Yesterday to the Stoop, to see Harlequins record the second of back-to-back Heineken Cup victories over Racing Metro, this time by the margin of 17-3.
Racing continue to play up to the Anglo-Saxon stereotypical view of French rugby. Having moved last week’s ‘home’ game 241 miles from Paris to Nantes – supposedly in the cause of spreading their ‘brand’ – and succumbed 8-32, the owner announced they were no longer moving their next home game to Toulon (“we’re not good enough to leave Paris at the moment”) and then made fourteen changes to his team for the away trip to south-west London. British Lions Jonny Sexton (fly half), Mike Phillips (scrum half) and Jamie Roberts (centre) all started.
I may have mentioned this previously, but the one thing you always notice with French teams – even if composed largely of glittering mercenaries from around the world – is their size. They are uniformly huge. Yesterday, not for the first time, Quins looked like callow youths in comparison.
Having lost their first two group games, strategically Quins were still playing catch-up. Anything less than a win would mean an end this season’s Heineken campaign. The omens became unfavourable when, about forty minutes before the lunchtime kick-off, the heavens opened and rain began sheeting across the pitch.
As things transpired, however, the home team need not have worried. Racing played as you might expect: with vigour, but (understandably perhaps) little cohesion – some of them had only just met.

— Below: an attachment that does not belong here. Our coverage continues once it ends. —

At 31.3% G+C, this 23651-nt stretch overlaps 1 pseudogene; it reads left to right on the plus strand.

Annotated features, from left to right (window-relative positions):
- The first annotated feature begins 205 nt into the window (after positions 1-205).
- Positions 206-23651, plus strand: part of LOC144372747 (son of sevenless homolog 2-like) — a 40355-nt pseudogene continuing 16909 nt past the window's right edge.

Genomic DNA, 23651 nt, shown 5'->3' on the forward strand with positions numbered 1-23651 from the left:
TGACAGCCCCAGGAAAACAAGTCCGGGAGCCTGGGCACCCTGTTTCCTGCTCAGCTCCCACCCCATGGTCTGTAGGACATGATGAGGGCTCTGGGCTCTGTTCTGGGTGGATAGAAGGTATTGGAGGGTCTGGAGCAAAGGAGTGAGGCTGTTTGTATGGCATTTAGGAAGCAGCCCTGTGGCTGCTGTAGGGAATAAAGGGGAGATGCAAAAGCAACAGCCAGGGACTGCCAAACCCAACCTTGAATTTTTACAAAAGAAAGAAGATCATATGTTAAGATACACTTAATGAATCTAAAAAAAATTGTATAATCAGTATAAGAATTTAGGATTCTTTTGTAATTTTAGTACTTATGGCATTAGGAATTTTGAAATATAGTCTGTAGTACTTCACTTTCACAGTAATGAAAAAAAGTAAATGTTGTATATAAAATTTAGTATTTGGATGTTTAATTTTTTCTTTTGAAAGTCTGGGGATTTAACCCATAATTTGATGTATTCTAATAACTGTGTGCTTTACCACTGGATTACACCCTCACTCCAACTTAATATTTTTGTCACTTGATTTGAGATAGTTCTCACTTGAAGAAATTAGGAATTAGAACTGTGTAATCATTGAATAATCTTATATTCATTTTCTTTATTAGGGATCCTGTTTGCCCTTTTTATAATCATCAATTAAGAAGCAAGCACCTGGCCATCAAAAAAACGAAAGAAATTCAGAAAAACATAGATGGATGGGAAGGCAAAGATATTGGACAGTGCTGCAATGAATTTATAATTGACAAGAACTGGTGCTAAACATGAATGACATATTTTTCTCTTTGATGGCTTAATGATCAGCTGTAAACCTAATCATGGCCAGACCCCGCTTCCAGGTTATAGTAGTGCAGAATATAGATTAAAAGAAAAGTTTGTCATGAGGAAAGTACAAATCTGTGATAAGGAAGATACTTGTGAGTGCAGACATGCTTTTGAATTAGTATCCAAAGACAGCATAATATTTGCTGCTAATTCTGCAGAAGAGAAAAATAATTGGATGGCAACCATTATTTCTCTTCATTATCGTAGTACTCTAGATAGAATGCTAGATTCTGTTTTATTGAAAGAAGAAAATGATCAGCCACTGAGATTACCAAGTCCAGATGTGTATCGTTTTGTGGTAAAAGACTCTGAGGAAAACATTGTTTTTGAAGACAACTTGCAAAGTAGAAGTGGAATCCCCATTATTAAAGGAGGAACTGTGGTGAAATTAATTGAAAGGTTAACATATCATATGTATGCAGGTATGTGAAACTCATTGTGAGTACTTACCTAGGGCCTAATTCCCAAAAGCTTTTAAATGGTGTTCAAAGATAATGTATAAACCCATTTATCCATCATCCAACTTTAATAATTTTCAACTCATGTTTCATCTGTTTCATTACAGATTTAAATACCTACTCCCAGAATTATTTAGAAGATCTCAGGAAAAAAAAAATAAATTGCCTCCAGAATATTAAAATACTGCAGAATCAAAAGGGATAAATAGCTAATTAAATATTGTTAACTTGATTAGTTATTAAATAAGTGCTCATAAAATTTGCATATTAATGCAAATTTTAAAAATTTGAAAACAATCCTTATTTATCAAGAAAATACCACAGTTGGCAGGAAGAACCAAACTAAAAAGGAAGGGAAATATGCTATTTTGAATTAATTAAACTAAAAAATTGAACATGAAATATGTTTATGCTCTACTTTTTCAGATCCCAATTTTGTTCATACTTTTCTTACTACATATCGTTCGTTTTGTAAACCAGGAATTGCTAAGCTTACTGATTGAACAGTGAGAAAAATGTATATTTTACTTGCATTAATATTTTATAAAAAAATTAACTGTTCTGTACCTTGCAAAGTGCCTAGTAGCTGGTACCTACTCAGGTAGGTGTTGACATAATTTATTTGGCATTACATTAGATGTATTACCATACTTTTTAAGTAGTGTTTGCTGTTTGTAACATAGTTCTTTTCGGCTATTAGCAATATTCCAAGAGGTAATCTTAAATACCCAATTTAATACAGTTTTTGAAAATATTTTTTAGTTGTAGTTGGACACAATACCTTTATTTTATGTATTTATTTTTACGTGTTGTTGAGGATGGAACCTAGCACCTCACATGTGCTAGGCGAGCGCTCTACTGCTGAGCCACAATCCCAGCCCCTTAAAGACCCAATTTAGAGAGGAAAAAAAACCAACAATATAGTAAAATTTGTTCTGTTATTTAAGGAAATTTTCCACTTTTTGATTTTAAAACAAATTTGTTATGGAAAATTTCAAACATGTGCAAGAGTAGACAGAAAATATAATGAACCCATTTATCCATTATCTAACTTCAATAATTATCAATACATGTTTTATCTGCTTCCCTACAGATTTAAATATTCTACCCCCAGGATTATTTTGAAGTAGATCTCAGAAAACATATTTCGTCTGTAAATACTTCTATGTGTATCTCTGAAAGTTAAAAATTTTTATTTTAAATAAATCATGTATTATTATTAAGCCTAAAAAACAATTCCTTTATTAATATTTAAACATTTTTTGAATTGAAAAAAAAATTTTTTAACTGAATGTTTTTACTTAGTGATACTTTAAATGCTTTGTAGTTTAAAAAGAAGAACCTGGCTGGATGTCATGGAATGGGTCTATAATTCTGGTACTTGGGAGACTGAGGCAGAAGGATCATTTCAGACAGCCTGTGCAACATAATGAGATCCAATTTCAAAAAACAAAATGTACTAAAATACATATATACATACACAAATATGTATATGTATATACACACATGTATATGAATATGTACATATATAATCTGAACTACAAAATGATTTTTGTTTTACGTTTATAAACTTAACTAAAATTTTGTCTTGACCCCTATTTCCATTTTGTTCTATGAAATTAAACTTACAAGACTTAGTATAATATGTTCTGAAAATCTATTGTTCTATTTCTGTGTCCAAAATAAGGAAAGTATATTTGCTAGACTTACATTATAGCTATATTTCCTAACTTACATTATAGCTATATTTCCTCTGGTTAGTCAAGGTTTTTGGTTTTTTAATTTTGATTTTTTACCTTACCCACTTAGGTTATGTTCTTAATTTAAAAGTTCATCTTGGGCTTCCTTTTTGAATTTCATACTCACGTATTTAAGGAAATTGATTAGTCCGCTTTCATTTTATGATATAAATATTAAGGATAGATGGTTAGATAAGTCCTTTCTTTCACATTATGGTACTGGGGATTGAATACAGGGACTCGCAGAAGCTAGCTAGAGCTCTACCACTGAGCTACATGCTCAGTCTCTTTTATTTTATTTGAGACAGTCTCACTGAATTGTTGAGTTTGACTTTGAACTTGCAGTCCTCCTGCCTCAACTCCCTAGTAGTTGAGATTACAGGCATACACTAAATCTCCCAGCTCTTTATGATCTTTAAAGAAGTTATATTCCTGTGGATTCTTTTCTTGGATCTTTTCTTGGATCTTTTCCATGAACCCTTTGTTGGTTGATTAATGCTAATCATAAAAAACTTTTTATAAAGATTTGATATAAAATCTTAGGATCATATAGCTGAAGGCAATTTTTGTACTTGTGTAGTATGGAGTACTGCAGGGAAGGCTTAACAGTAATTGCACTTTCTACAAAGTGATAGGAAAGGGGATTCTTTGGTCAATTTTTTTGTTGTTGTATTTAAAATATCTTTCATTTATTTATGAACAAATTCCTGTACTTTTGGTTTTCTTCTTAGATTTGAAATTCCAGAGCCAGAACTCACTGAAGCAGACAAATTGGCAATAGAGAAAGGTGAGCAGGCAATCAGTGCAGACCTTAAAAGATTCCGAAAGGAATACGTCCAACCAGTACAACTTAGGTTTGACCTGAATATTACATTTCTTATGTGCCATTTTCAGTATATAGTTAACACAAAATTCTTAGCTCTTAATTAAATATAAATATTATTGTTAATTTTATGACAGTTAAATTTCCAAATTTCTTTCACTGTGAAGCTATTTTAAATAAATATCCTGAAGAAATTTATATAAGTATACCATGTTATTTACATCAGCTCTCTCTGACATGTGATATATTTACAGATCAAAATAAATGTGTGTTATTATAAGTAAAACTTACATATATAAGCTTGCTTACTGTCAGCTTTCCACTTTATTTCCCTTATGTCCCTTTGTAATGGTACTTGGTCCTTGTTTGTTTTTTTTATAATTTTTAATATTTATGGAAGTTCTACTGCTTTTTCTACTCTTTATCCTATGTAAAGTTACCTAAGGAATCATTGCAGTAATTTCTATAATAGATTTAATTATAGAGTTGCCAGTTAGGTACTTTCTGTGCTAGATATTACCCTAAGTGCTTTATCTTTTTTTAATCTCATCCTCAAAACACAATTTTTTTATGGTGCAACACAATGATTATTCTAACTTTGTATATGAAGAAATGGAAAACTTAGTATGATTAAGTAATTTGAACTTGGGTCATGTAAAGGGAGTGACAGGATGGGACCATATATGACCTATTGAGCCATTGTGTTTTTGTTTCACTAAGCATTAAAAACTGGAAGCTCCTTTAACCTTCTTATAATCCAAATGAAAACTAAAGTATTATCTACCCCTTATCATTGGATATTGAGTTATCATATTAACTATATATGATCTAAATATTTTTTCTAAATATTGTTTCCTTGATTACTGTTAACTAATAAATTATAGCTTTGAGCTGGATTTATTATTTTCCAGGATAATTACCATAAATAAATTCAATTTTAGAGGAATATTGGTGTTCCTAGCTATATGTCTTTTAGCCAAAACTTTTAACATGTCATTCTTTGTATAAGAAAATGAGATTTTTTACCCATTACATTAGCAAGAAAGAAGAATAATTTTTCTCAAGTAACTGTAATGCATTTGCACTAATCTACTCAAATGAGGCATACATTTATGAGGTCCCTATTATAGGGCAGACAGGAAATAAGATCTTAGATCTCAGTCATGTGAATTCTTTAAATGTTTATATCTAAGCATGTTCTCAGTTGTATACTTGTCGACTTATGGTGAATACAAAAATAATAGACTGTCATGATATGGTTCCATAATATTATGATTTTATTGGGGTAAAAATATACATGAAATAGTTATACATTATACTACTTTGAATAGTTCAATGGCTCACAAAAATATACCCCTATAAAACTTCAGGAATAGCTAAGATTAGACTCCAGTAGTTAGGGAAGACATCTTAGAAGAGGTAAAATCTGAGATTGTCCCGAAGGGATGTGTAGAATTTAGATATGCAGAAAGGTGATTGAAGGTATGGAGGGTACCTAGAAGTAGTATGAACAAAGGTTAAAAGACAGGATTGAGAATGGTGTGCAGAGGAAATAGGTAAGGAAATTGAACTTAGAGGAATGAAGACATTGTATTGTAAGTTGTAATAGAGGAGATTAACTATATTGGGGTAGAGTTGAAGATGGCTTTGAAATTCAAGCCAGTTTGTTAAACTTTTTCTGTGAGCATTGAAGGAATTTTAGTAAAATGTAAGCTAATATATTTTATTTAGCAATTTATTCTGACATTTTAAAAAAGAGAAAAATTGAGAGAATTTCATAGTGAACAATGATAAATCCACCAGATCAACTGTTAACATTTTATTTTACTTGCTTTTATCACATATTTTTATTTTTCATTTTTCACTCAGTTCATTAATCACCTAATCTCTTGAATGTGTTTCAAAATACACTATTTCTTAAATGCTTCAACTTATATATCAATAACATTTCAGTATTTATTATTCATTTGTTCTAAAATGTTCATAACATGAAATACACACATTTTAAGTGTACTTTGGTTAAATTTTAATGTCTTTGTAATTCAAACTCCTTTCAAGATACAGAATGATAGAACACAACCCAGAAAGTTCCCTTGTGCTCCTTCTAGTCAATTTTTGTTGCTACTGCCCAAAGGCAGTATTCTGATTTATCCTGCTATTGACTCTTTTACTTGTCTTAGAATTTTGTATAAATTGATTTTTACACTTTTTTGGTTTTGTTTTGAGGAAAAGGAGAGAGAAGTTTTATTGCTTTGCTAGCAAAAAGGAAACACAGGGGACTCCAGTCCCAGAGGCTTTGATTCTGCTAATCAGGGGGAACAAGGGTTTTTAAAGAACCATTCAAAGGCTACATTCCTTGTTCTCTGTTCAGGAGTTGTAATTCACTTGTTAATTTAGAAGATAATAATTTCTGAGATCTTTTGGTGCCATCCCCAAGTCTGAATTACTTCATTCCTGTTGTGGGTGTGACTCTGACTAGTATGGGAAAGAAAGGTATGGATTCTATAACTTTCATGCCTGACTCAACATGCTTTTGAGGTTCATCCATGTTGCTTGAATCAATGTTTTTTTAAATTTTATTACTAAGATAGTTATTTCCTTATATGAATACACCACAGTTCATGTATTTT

Quins gained a stranglehold on the match in the first half, which they ended leading 14-0, largely through the good offices of Nick Evans, back to his inventive and incisive best, and Danny Care, which combination kept Racing pinned back in their own half. The pack also dominated the the scrums and lineouts.
The second half, though containing plenty of effort by both sides, was a disappointment. The only scores were a penalty apiece and I was puzzled that Quins did not push on in a bid to gain the (four) try bonus point.
To be mentioned in dispatches are Charlie Walker, the dyed-blond right wing threequarter whose darting and electrifying speed has brought him rave notices and two tries in two games against Racing, and Luke Wallace – yesterday playing at 6 – who again was everywhere at the breakdown and is the best flanker (Number 7) at the club by some margin … and I include consideration of the England captain in reaching that verdict.
Lastly, a comment upon the arrangements which – for me – once again demonstrated rugby’s chronic lack of commercial foresight and planning.
The Stoop was publicised as opening its gates at 1045, in view of the television-demanded 1245 kick-off. However – because neither bothered to attempt to vary their noon-start alcohol licences – not only did the Stoop and the traditional nearby watering-holes lose out, but those of us who like a drink before a game either had to go without, or else join the heavy bar crushes, and then indulge in mass speed-drinking competitions, once inside the ground.
No doubt this, coupled with live coverage being available on Sky Sports, contributed to the size of the crowd – only two-thirds of capacity.